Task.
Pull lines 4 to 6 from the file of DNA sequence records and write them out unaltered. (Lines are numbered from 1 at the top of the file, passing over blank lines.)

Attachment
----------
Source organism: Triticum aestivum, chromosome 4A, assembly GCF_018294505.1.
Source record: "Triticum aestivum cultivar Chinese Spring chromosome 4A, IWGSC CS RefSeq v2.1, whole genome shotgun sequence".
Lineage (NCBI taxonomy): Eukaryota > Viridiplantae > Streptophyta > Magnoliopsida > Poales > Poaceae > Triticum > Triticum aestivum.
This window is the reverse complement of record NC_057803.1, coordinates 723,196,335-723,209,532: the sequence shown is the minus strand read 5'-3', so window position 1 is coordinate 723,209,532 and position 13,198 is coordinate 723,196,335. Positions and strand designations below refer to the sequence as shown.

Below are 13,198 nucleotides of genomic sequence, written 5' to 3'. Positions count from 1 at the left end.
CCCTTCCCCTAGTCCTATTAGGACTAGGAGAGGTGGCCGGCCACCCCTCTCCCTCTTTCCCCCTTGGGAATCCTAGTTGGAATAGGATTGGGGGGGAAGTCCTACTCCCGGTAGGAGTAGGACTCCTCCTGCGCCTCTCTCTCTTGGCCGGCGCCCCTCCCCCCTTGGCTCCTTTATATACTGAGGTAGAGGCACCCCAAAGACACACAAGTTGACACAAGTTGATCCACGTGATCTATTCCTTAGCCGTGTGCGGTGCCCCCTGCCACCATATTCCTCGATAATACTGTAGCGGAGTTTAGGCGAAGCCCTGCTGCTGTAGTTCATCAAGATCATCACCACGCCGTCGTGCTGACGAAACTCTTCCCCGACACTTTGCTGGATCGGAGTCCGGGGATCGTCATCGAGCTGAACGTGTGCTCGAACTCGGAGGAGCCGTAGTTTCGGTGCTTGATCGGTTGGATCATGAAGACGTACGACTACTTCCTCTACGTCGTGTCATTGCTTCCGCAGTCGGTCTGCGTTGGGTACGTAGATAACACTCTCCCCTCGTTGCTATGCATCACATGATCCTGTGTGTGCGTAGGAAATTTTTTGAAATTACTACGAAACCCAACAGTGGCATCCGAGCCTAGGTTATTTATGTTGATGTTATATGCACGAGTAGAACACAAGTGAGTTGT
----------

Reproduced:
This window is the reverse complement of record NC_057803.1, coordinates 723,196,335-723,209,532: the sequence shown is the minus strand read 5'-3', so window position 1 is coordinate 723,209,532 and position 13,198 is coordinate 723,196,335. Positions and strand designations below refer to the sequence as shown.

Below are 13,198 nucleotides of genomic sequence, written 5' to 3'. Positions count from 1 at the left end.
CCCTTCCCCTAGTCCTATTAGGACTAGGAGAGGTGGCCGGCCACCCCTCTCCCTCTTTCCCCCTTGGGAATCCTAGTTGGAATAGGATTGGGGGGGAAGTCCTACTCCCGGTAGGAGTAGGACTCCTCCTGCGCCTCTCTCTCTTGGCCGGCGCCCCTCCCCCCTTGGCTCCTTTATATACTGAGGTAGAGGCACCCCAAAGACACACAAGTTGACACAAGTTGATCCACGTGATCTATTCCTTAGCCGTGTGCGGTGCCCCCTGCCACCATATTCCTCGATAATACTGTAGCGGAGTTTAGGCGAAGCCCTGCTGCTGTAGTTCATCAAGATCATCACCACGCCGTCGTGCTGACGAAACTCTTCCCCGACACTTTGCTGGATCGGAGTCCGGGGATCGTCATCGAGCTGAACGTGTGCTCGAACTCGGAGGAGCCGTAGTTTCGGTGCTTGATCGGTTGGATCATGAAGACGTACGACTACTTCCTCTACGTCGTGTCATTGCTTCCGCAGTCGGTCTGCGTTGGGTACGTAGATAACACTCTCCCCTCGTTGCTATGCATCACATGATCCTGTGTGTGCGTAGGAAATTTTTTGAAATTACTACGAAACCCAACAGTGGCATCCGAGCCTAGGTTATTTATGTTGATGTTATATGCACGAGTAGAACACAAGTGAGTTGT